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COVID-19: What’s in Your Mask?
by Dr. Jane Orient of the AAPS
If you are planning to pull out your mask again as some jurisdictions consider new mandates, you might want to ask what it’s made of.
Many have been found to release toxic levels of TVOCs (toxic volatile organic compounds, as the graph below illustrates.
The figure comes from a South Korean study shared on the U.S. National Institutes of Health (NIH) website. The sample with the highest amount of TVOCs had 4,808 microgram per cubic meter, which is about 4.8 parts per million–more than eight times the Environmental Protection Agency’s (EPA) recommended limit of 0.5 parts per million in indoor air. Tight-fitting disposable masks are much worse than cotton masks.
Actual health effects are not known, but people forced to wear masks for prolonged periods of time frequently complain of symptoms such as headaches and nausea, which TVOCs can cause.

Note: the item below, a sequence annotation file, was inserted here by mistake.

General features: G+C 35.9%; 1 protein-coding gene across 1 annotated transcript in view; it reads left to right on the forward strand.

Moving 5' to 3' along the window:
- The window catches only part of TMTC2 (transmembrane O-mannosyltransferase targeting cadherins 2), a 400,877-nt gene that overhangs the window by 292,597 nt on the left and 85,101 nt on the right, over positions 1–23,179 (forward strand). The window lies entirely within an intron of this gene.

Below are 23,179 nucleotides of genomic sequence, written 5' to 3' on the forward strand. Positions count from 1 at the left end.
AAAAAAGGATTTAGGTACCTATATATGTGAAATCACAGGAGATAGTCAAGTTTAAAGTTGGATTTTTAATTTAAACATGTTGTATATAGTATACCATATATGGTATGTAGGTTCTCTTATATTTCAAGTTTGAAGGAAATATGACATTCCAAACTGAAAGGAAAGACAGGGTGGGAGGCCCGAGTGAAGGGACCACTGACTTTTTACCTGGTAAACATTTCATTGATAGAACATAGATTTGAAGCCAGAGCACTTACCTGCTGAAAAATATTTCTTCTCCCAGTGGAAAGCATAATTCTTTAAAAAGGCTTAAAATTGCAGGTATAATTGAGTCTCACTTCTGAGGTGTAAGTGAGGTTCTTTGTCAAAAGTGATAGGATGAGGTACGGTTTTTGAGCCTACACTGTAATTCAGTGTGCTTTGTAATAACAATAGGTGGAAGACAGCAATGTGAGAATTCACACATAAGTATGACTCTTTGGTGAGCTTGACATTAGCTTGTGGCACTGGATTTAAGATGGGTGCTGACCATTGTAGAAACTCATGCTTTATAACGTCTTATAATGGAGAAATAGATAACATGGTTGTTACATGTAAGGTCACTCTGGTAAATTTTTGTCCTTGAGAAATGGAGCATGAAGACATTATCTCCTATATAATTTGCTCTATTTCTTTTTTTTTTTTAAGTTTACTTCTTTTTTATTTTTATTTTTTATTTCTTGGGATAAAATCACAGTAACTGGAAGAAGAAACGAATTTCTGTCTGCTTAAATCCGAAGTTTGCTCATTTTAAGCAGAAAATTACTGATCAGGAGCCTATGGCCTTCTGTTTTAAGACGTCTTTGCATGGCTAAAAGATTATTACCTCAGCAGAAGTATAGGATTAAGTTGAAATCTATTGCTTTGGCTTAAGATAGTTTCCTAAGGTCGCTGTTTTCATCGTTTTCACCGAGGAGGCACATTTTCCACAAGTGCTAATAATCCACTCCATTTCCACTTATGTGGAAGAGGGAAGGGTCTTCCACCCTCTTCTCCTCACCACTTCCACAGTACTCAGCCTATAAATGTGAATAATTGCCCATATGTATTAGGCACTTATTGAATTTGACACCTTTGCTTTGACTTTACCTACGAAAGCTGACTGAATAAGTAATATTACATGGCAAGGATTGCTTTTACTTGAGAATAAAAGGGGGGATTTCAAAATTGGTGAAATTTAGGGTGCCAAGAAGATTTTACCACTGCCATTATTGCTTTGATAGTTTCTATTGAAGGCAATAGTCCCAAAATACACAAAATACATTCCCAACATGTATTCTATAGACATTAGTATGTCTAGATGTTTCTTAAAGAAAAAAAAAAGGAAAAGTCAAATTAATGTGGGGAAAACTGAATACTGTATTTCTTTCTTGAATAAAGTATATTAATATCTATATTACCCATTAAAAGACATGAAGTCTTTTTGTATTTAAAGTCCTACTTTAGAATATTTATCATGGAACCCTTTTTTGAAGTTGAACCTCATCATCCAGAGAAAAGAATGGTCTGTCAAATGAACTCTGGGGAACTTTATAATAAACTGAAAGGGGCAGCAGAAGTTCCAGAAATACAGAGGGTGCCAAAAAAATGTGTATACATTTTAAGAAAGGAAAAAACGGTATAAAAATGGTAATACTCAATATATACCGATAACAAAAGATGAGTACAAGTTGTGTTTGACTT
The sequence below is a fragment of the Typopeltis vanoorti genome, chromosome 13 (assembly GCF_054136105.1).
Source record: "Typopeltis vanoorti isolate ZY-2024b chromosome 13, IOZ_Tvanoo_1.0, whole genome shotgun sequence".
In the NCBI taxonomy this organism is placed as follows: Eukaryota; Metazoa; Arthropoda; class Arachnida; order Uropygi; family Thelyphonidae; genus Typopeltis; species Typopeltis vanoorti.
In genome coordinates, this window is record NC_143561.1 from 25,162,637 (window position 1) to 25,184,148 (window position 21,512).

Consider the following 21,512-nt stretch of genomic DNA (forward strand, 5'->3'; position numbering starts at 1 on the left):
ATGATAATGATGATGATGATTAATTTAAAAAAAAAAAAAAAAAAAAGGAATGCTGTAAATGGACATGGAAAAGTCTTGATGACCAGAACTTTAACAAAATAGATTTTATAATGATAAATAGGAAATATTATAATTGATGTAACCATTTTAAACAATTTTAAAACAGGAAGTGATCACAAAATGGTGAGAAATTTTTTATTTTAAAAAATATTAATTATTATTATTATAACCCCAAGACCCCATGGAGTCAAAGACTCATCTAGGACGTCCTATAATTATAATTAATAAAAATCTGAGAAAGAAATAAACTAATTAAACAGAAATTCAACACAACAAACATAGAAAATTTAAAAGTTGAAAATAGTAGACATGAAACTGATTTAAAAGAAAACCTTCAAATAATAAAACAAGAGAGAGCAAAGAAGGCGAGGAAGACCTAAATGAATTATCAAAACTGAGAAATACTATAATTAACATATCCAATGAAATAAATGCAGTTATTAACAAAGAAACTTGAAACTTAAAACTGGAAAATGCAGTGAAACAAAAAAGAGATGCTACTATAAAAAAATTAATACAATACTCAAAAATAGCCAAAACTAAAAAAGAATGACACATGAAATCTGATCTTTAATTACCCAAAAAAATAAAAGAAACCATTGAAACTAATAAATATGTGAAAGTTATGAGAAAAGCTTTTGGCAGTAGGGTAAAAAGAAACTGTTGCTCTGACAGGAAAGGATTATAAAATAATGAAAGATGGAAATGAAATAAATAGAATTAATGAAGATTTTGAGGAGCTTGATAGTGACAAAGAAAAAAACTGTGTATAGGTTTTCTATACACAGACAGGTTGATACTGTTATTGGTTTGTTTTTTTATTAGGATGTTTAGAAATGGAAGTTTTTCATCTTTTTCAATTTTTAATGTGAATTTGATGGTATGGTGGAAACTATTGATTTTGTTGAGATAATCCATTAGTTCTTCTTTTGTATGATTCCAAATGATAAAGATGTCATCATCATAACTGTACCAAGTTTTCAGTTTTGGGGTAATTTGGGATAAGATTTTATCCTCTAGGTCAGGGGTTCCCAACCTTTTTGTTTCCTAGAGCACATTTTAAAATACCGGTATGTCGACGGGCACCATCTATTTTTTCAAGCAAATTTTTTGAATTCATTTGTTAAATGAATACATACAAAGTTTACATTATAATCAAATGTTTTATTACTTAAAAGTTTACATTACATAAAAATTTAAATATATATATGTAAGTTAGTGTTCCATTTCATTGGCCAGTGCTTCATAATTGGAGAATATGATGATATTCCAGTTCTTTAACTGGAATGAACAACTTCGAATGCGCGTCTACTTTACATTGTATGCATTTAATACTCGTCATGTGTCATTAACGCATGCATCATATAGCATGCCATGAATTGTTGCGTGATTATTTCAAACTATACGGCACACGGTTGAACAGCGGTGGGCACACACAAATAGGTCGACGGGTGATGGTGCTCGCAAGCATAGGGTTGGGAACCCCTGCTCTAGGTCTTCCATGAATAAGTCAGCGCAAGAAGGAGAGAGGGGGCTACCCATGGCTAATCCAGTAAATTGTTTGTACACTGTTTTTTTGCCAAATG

Some TVOCs can cause central nervous system or liver damage, and even cancer.
“Exposure can be significantly reduced if a mask is opened and left to sit for at least 30 min,” the researchers wrote.
Masks vary. Has yours been tested?
Do the masks even work? Industrial hygienists say they do not; at best they reduce risk by 1%. Engineering controls are needed. And for serious exposures in medical settings, a PAPR (powered air-purifying respirator) is needed.
If you are fretting over “forever chemicals,” the ones trapped next to your nose and mouth should be your first concern.